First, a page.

The assessment part was dry enough. Referring to the so-called Risk-Needs-Responsivity model, I outlined the differences between so-called static needs (criminal hx.) of cases, versus the dynamic risk factors (far more numerous) which are of increasing interest. It used to be different. Back in the day (meaning, like, the 80s) static factors were all that counted. A criminal was a criminal; they had anti-social personality disorder, and that was that. Treatment, or psychotherapy, was understood as a glorified act of babysitting, entailing regular discussions with offenders, reminding them to not do the things that get them in trouble–attending to the risk, their ‘criminogenic” needs. I shouldn’t  be so flippant. I wasn’t a therapist in the 80s, so I don’t really know that it was this flat and uninspired. Still, what’s true is that sex offender treatment has long been predicated on the paradoxical  notion that offenders aren’t treatable.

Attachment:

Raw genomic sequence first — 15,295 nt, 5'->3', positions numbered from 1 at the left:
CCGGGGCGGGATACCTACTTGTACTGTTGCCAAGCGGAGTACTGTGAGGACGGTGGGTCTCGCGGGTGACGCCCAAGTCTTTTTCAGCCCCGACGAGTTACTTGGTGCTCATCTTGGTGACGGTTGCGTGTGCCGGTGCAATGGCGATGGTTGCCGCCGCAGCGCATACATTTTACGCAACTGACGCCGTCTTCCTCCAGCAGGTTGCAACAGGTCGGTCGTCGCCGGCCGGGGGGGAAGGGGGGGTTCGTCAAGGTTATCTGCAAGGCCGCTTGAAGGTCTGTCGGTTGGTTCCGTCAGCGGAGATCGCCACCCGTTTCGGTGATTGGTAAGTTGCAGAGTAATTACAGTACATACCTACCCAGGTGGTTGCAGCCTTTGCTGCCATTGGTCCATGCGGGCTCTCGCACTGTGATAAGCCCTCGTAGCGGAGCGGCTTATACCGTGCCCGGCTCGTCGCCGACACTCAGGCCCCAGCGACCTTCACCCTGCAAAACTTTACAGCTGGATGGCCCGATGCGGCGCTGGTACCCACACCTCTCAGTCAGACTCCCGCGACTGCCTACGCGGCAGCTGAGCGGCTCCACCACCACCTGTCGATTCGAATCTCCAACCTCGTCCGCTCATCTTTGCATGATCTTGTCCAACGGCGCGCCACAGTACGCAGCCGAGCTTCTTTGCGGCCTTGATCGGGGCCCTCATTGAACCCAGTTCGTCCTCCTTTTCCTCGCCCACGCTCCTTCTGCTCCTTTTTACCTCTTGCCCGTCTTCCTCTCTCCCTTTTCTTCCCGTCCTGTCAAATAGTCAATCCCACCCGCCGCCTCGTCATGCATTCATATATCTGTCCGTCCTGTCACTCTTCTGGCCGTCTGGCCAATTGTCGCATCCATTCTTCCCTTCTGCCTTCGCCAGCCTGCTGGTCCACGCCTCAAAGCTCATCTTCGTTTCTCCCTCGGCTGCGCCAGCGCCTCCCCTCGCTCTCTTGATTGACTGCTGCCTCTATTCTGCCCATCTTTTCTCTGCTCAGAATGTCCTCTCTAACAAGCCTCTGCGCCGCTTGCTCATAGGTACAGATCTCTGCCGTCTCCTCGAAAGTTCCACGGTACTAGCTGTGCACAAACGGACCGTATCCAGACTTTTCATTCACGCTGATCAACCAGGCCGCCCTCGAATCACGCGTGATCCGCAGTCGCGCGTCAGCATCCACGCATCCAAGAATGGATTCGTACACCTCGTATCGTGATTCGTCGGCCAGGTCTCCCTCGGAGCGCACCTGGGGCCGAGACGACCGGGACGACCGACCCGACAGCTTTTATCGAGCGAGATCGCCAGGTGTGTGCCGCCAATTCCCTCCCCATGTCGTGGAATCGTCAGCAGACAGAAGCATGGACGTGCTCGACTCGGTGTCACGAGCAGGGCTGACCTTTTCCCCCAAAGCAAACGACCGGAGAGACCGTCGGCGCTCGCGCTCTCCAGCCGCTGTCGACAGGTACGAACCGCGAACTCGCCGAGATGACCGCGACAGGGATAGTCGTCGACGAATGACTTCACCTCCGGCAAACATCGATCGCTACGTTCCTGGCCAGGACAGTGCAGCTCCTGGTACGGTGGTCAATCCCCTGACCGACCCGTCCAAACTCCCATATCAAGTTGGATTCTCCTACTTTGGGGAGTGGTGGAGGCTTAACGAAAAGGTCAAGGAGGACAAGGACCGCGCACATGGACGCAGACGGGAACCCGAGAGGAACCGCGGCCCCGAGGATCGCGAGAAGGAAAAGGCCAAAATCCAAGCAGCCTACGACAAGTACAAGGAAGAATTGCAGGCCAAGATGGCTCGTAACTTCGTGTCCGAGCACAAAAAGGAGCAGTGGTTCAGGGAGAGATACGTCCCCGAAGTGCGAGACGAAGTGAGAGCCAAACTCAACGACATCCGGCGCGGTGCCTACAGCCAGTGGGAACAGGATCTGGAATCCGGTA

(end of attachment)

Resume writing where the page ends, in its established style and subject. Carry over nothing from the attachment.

Latter day research is altering the methods, ethos of providers, even if public opinion about this population remains–excuse me–static. In particular, the work of researchers like Michael Seto and Karl Hanson has loosened the thinking somewhat. Their studies reveal profile differences between online child porn users and direct contact offenders: pointing out that online users only possess greater victim empathy capacity, lower scores on anti-social personality test assessments, lower recidivism rates with respect to sex offending behavior. With a nod to the POs, I kept using the word “recidivism” at the CCOSO meeting, knowing this construct held more currency with them.  Not without reason, actually: another researcher, Stephen Brake, cast doubt upon SO research in 2012, by pointing out in his meta-analysis that only two studies out of 37 in the last decade have  managed to correlate victim empathy with lowered recidivism. On the other hand, methodology of research on the whole is suspect. I note his skepticism about cognitive behavioral therapy as the treatment style of choice, and about the reliability of other factors. Inadequate control groups is one problem: standards of intervention  are poorly defined; the lack of long-term outcomes. He points out that the positive results of some programs (low recidivism rates) are attributed to psychotherapeutic method when many of these same SO programs concurrently use pharmacological, or hormonal treatments–the so-called chemical castration treatment–which are at least as likely to be the agents of change. I just crossed my legs, by the way.